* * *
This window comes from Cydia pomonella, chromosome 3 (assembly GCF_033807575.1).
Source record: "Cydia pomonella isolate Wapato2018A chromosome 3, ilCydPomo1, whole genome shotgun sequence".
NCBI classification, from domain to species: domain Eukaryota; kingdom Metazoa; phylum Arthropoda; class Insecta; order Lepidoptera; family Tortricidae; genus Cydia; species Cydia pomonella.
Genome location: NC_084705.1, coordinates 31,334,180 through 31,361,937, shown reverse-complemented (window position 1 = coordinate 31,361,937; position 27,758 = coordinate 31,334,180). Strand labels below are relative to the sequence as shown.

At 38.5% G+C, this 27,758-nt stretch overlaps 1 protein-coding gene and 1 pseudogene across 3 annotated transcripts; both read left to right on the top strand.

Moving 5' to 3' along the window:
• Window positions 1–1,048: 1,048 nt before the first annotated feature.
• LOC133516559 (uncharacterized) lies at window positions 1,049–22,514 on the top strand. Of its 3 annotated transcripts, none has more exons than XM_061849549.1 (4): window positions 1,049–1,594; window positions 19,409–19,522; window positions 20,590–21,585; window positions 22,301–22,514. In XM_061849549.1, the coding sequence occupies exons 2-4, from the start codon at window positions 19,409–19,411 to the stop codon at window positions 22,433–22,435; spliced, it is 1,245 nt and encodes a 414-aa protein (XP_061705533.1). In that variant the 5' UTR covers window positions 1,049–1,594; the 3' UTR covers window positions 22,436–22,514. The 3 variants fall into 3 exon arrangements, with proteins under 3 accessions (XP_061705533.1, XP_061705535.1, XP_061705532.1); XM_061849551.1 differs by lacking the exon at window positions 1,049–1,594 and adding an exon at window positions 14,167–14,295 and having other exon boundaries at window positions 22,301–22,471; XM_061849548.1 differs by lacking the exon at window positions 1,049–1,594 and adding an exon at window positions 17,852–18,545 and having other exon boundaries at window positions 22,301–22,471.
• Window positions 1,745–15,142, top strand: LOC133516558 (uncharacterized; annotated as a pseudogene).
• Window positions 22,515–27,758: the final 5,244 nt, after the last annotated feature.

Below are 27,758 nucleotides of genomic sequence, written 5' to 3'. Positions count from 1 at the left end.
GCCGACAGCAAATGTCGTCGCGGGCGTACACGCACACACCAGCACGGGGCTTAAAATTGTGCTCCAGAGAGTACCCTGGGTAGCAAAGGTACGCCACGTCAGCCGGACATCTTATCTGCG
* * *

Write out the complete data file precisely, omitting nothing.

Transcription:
This window comes from Cydia pomonella, chromosome 3 (assembly GCF_033807575.1).
Source record: "Cydia pomonella isolate Wapato2018A chromosome 3, ilCydPomo1, whole genome shotgun sequence".
NCBI classification, from domain to species: domain Eukaryota; kingdom Metazoa; phylum Arthropoda; class Insecta; order Lepidoptera; family Tortricidae; genus Cydia; species Cydia pomonella.
Genome location: NC_084705.1, coordinates 31,334,180 through 31,361,937, shown reverse-complemented (window position 1 = coordinate 31,361,937; position 27,758 = coordinate 31,334,180). Strand labels below are relative to the sequence as shown.

At 38.5% G+C, this 27,758-nt stretch overlaps 1 protein-coding gene and 1 pseudogene across 3 annotated transcripts; both read left to right on the top strand.

Moving 5' to 3' along the window:
• Window positions 1–1,048: 1,048 nt before the first annotated feature.
• LOC133516559 (uncharacterized) lies at window positions 1,049–22,514 on the top strand. Of its 3 annotated transcripts, none has more exons than XM_061849549.1 (4): window positions 1,049–1,594; window positions 19,409–19,522; window positions 20,590–21,585; window positions 22,301–22,514. In XM_061849549.1, the coding sequence occupies exons 2-4, from the start codon at window positions 19,409–19,411 to the stop codon at window positions 22,433–22,435; spliced, it is 1,245 nt and encodes a 414-aa protein (XP_061705533.1). In that variant the 5' UTR covers window positions 1,049–1,594; the 3' UTR covers window positions 22,436–22,514. The 3 variants fall into 3 exon arrangements, with proteins under 3 accessions (XP_061705533.1, XP_061705535.1, XP_061705532.1); XM_061849551.1 differs by lacking the exon at window positions 1,049–1,594 and adding an exon at window positions 14,167–14,295 and having other exon boundaries at window positions 22,301–22,471; XM_061849548.1 differs by lacking the exon at window positions 1,049–1,594 and adding an exon at window positions 17,852–18,545 and having other exon boundaries at window positions 22,301–22,471.
• Window positions 1,745–15,142, top strand: LOC133516558 (uncharacterized; annotated as a pseudogene).
• Window positions 22,515–27,758: the final 5,244 nt, after the last annotated feature.

Below are 27,758 nucleotides of genomic sequence, written 5' to 3'. Positions count from 1 at the left end.
GCCGACAGCAAATGTCGTCGCGGGCGTACACGCACACACCAGCACGGGGCTTAAAATTGTGCTCCAGAGAGTACCCTGGGTAGCAAAGGTACGCCACGTCAGCCGGACATCTTATCTGCG